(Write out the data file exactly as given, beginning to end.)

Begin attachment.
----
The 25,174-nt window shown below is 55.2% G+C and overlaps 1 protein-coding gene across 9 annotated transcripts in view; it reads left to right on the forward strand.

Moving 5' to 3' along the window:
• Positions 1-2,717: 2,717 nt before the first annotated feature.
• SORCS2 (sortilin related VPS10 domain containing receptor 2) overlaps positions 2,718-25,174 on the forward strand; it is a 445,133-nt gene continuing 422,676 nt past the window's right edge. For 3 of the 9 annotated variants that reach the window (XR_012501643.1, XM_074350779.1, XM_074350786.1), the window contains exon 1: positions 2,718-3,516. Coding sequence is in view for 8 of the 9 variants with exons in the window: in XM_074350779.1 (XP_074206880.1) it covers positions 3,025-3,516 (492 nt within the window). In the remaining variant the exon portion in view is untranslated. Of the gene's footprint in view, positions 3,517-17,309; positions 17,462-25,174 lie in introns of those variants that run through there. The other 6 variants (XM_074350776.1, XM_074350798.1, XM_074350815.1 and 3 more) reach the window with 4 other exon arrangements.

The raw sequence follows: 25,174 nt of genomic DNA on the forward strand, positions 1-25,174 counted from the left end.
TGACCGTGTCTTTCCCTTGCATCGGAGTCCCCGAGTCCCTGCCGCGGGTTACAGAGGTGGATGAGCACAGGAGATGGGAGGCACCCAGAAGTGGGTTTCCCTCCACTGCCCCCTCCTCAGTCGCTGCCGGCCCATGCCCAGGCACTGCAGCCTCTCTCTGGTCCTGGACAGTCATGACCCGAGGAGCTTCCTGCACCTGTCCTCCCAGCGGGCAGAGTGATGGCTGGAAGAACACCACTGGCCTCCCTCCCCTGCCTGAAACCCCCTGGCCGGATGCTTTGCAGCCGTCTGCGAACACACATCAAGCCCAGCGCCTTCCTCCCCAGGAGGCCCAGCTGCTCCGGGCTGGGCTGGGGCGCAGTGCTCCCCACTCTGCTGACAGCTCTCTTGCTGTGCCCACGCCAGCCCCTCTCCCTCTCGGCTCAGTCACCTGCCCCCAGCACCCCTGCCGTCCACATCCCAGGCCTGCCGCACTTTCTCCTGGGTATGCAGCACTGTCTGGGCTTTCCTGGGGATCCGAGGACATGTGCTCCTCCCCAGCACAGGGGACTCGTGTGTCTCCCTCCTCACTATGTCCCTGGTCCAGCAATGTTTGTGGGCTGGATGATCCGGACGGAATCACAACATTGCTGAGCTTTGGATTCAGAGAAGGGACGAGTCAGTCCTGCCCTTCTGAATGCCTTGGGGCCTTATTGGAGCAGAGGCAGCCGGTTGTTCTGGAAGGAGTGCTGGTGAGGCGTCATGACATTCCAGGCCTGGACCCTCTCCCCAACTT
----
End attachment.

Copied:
The 25,174-nt window shown below is 55.2% G+C and overlaps 1 protein-coding gene across 9 annotated transcripts in view; it reads left to right on the forward strand.

Moving 5' to 3' along the window:
• Positions 1-2,717: 2,717 nt before the first annotated feature.
• SORCS2 (sortilin related VPS10 domain containing receptor 2) overlaps positions 2,718-25,174 on the forward strand; it is a 445,133-nt gene continuing 422,676 nt past the window's right edge. For 3 of the 9 annotated variants that reach the window (XR_012501643.1, XM_074350779.1, XM_074350786.1), the window contains exon 1: positions 2,718-3,516. Coding sequence is in view for 8 of the 9 variants with exons in the window: in XM_074350779.1 (XP_074206880.1) it covers positions 3,025-3,516 (492 nt within the window). In the remaining variant the exon portion in view is untranslated. Of the gene's footprint in view, positions 3,517-17,309; positions 17,462-25,174 lie in introns of those variants that run through there. The other 6 variants (XM_074350776.1, XM_074350798.1, XM_074350815.1 and 3 more) reach the window with 4 other exon arrangements.

The raw sequence follows: 25,174 nt of genomic DNA on the forward strand, positions 1-25,174 counted from the left end.
TGACCGTGTCTTTCCCTTGCATCGGAGTCCCCGAGTCCCTGCCGCGGGTTACAGAGGTGGATGAGCACAGGAGATGGGAGGCACCCAGAAGTGGGTTTCCCTCCACTGCCCCCTCCTCAGTCGCTGCCGGCCCATGCCCAGGCACTGCAGCCTCTCTCTGGTCCTGGACAGTCATGACCCGAGGAGCTTCCTGCACCTGTCCTCCCAGCGGGCAGAGTGATGGCTGGAAGAACACCACTGGCCTCCCTCCCCTGCCTGAAACCCCCTGGCCGGATGCTTTGCAGCCGTCTGCGAACACACATCAAGCCCAGCGCCTTCCTCCCCAGGAGGCCCAGCTGCTCCGGGCTGGGCTGGGGCGCAGTGCTCCCCACTCTGCTGACAGCTCTCTTGCTGTGCCCACGCCAGCCCCTCTCCCTCTCGGCTCAGTCACCTGCCCCCAGCACCCCTGCCGTCCACATCCCAGGCCTGCCGCACTTTCTCCTGGGTATGCAGCACTGTCTGGGCTTTCCTGGGGATCCGAGGACATGTGCTCCTCCCCAGCACAGGGGACTCGTGTGTCTCCCTCCTCACTATGTCCCTGGTCCAGCAATGTTTGTGGGCTGGATGATCCGGACGGAATCACAACATTGCTGAGCTTTGGATTCAGAGAAGGGACGAGTCAGTCCTGCCCTTCTGAATGCCTTGGGGCCTTATTGGAGCAGAGGCAGCCGGTTGTTCTGGAAGGAGTGCTGGTGAGGCGTCATGACATTCCAGGCCTGGACCCTCTCCCCAACTT